The dreaded commute


At first it’s a faint shrill burrowing into the back of your mind, getting deeper and deeper, the sound and fury, before setting off a sudden blitz of the synapses. Your hand reaches out and punches the off button and you’re awake. It’s the early morning and the rest of the day lays out before you – an avalanche of emails and deals waiting to be attacked, and yet for an ever increasing number of people the most difficult part of the day comes even before you step foot in the office – the dreaded commute.

According the recent statistics produced by the TUC, the amount of time commuters spend traveling to and from work has increased substantially over the past five years, with the average worker spending a soul-draining additional 11 hours a year commuting from the previous year.

Traveling by car remains the most popular means of transport, with an additional 7 hours spent behind the wheel than back in 2008. All of which looks bad, but it somewhat more comfortable than the extra 14 hours per year faced by commuters who choose to travel by rail and underground. Understandably the TUC have argued that UK workers are spending far too much of their lives commuting to and from work, which they believe to take up around 211 hours per year – the equivalent of more than a month’s full-time work!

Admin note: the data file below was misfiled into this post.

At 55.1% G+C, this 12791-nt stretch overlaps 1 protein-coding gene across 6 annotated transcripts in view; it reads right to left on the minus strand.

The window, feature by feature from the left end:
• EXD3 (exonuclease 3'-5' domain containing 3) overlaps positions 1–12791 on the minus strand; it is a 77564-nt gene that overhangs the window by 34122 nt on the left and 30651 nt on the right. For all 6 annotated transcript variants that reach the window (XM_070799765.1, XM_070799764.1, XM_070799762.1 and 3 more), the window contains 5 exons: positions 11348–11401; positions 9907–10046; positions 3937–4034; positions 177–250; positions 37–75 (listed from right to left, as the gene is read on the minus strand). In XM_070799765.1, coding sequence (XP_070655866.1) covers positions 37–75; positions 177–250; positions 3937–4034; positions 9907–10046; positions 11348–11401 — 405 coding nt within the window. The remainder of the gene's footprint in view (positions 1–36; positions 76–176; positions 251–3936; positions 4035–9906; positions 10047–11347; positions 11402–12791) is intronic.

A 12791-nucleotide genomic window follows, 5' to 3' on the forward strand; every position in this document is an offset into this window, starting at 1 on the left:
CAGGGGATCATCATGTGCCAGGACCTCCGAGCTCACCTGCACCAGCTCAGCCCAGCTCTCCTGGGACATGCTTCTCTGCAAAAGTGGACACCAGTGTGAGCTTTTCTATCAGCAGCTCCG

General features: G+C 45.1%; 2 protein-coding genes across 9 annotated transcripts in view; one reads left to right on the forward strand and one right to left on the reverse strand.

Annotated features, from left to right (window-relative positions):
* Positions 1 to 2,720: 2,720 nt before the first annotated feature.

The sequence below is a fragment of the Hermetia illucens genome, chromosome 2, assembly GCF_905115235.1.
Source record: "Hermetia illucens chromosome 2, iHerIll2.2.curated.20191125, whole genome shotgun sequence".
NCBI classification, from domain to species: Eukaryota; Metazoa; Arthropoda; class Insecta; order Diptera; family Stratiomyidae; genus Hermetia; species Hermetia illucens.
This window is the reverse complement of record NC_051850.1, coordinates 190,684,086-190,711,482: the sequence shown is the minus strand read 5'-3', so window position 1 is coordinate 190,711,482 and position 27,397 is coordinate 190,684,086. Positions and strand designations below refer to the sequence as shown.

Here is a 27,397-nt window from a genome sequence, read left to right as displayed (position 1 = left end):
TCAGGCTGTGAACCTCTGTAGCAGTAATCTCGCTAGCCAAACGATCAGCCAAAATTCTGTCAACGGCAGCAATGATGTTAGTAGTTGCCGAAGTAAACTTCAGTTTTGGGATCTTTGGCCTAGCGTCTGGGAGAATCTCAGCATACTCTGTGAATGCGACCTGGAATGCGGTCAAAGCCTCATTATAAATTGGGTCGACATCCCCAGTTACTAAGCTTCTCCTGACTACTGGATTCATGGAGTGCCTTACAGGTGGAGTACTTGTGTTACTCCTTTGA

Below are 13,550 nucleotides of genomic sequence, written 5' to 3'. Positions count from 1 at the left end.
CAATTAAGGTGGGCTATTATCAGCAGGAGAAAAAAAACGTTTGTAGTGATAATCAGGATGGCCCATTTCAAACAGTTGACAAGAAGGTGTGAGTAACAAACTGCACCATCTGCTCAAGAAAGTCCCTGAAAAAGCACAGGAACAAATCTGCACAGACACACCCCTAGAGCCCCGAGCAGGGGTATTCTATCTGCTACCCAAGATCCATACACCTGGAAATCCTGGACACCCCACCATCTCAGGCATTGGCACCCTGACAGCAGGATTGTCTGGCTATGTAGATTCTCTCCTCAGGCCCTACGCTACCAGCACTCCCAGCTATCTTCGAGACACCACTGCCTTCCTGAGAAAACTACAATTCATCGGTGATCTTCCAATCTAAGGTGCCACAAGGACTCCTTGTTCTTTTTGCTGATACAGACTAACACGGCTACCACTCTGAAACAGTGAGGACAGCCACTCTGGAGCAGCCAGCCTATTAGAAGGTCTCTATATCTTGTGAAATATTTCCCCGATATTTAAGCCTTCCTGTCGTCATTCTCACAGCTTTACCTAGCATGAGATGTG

The sense of frustration for anyone experiencing the daily commute is perfectly encapsulated by the following:

The Department of Transport reported that motor vehicle traffic increased by an extra 250,000 vehicle journeys in the past year, and yet in this time only 53 miles of new roads were built!

The problems experienced by the seasoned commuter don’t appear to be going away any time soon, including the frustrations and stresses that result from it. Proactive employers might want to consider tacking the issue by alleviating employees stresses through the adoption of more flexible working conditions, such as increased home working or flexible hours allowing employees to begin and finish work outside of traditionally busy periods.

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